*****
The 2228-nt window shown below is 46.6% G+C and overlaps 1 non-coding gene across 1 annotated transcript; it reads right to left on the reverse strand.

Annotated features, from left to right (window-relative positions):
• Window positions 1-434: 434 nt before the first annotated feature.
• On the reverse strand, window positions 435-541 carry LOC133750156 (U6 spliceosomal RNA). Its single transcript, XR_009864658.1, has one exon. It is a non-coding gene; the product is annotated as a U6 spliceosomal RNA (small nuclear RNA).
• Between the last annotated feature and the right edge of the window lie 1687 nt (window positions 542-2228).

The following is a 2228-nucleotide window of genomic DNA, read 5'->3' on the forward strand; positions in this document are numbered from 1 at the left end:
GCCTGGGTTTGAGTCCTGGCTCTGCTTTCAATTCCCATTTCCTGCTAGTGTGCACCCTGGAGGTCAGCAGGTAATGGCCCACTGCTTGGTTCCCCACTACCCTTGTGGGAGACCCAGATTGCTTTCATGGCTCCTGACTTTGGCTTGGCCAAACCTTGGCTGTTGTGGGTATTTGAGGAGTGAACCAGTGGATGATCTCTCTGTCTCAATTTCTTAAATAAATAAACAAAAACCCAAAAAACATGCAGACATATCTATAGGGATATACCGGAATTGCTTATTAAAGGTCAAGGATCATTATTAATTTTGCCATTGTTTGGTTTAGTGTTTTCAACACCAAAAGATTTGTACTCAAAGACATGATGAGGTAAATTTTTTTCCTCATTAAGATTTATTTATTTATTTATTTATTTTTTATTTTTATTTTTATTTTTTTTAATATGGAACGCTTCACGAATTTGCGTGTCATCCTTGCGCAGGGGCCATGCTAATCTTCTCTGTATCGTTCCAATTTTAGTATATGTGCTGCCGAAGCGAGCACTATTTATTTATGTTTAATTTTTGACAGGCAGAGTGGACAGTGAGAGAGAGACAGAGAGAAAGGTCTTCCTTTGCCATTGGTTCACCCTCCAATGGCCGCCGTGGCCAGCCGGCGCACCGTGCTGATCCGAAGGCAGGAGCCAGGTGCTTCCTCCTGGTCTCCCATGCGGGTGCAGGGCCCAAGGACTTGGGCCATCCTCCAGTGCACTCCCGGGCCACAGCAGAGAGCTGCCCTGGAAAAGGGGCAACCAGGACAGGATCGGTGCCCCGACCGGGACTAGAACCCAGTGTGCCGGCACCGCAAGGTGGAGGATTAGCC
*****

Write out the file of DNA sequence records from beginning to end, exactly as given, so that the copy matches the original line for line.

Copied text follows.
The 2228-nt window shown below is 46.6% G+C and overlaps 1 non-coding gene across 1 annotated transcript; it reads right to left on the reverse strand.

Annotated features, from left to right (window-relative positions):
• Window positions 1-434: 434 nt before the first annotated feature.
• On the reverse strand, window positions 435-541 carry LOC133750156 (U6 spliceosomal RNA). Its single transcript, XR_009864658.1, has one exon. It is a non-coding gene; the product is annotated as a U6 spliceosomal RNA (small nuclear RNA).
• Between the last annotated feature and the right edge of the window lie 1687 nt (window positions 542-2228).

The following is a 2228-nucleotide window of genomic DNA, read 5'->3' on the forward strand; positions in this document are numbered from 1 at the left end:
GCCTGGGTTTGAGTCCTGGCTCTGCTTTCAATTCCCATTTCCTGCTAGTGTGCACCCTGGAGGTCAGCAGGTAATGGCCCACTGCTTGGTTCCCCACTACCCTTGTGGGAGACCCAGATTGCTTTCATGGCTCCTGACTTTGGCTTGGCCAAACCTTGGCTGTTGTGGGTATTTGAGGAGTGAACCAGTGGATGATCTCTCTGTCTCAATTTCTTAAATAAATAAACAAAAACCCAAAAAACATGCAGACATATCTATAGGGATATACCGGAATTGCTTATTAAAGGTCAAGGATCATTATTAATTTTGCCATTGTTTGGTTTAGTGTTTTCAACACCAAAAGATTTGTACTCAAAGACATGATGAGGTAAATTTTTTTCCTCATTAAGATTTATTTATTTATTTATTTATTTTTTATTTTTATTTTTATTTTTTTTAATATGGAACGCTTCACGAATTTGCGTGTCATCCTTGCGCAGGGGCCATGCTAATCTTCTCTGTATCGTTCCAATTTTAGTATATGTGCTGCCGAAGCGAGCACTATTTATTTATGTTTAATTTTTGACAGGCAGAGTGGACAGTGAGAGAGAGACAGAGAGAAAGGTCTTCCTTTGCCATTGGTTCACCCTCCAATGGCCGCCGTGGCCAGCCGGCGCACCGTGCTGATCCGAAGGCAGGAGCCAGGTGCTTCCTCCTGGTCTCCCATGCGGGTGCAGGGCCCAAGGACTTGGGCCATCCTCCAGTGCACTCCCGGGCCACAGCAGAGAGCTGCCCTGGAAAAGGGGCAACCAGGACAGGATCGGTGCCCCGACCGGGACTAGAACCCAGTGTGCCGGCACCGCAAGGTGGAGGATTAGCC